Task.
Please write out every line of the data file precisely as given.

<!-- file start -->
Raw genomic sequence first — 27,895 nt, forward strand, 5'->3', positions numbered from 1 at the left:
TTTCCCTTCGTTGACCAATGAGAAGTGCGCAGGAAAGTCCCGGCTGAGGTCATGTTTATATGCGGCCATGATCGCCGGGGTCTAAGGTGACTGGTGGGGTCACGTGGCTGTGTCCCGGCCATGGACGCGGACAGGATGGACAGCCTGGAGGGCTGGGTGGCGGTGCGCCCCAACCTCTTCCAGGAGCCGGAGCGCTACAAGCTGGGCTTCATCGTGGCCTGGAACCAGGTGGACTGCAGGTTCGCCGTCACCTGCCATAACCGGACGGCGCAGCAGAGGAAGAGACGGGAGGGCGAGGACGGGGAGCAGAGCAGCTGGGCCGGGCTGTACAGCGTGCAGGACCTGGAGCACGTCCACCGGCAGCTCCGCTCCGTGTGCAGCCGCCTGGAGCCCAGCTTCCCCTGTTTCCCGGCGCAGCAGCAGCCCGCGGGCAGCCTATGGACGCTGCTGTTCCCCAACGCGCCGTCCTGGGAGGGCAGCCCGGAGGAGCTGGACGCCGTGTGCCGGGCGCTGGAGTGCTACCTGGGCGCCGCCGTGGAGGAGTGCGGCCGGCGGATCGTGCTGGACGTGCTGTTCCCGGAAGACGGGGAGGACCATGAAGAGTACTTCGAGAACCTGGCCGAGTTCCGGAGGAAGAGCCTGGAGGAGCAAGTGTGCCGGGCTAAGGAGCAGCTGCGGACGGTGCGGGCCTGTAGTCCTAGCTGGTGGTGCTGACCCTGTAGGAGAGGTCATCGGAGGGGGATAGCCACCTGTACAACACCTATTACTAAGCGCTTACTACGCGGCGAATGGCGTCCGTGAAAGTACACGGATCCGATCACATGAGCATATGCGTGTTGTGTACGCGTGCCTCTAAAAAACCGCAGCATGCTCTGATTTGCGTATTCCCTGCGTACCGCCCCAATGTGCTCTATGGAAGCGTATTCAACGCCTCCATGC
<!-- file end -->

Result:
Raw genomic sequence first — 27,895 nt, forward strand, 5'->3', positions numbered from 1 at the left:
TTTCCCTTCGTTGACCAATGAGAAGTGCGCAGGAAAGTCCCGGCTGAGGTCATGTTTATATGCGGCCATGATCGCCGGGGTCTAAGGTGACTGGTGGGGTCACGTGGCTGTGTCCCGGCCATGGACGCGGACAGGATGGACAGCCTGGAGGGCTGGGTGGCGGTGCGCCCCAACCTCTTCCAGGAGCCGGAGCGCTACAAGCTGGGCTTCATCGTGGCCTGGAACCAGGTGGACTGCAGGTTCGCCGTCACCTGCCATAACCGGACGGCGCAGCAGAGGAAGAGACGGGAGGGCGAGGACGGGGAGCAGAGCAGCTGGGCCGGGCTGTACAGCGTGCAGGACCTGGAGCACGTCCACCGGCAGCTCCGCTCCGTGTGCAGCCGCCTGGAGCCCAGCTTCCCCTGTTTCCCGGCGCAGCAGCAGCCCGCGGGCAGCCTATGGACGCTGCTGTTCCCCAACGCGCCGTCCTGGGAGGGCAGCCCGGAGGAGCTGGACGCCGTGTGCCGGGCGCTGGAGTGCTACCTGGGCGCCGCCGTGGAGGAGTGCGGCCGGCGGATCGTGCTGGACGTGCTGTTCCCGGAAGACGGGGAGGACCATGAAGAGTACTTCGAGAACCTGGCCGAGTTCCGGAGGAAGAGCCTGGAGGAGCAAGTGTGCCGGGCTAAGGAGCAGCTGCGGACGGTGCGGGCCTGTAGTCCTAGCTGGTGGTGCTGACCCTGTAGGAGAGGTCATCGGAGGGGGATAGCCACCTGTACAACACCTATTACTAAGCGCTTACTACGCGGCGAATGGCGTCCGTGAAAGTACACGGATCCGATCACATGAGCATATGCGTGTTGTGTACGCGTGCCTCTAAAAAACCGCAGCATGCTCTGATTTGCGTATTCCCTGCGTACCGCCCCAATGTGCTCTATGGAAGCGTATTCAACGCCTCCATGC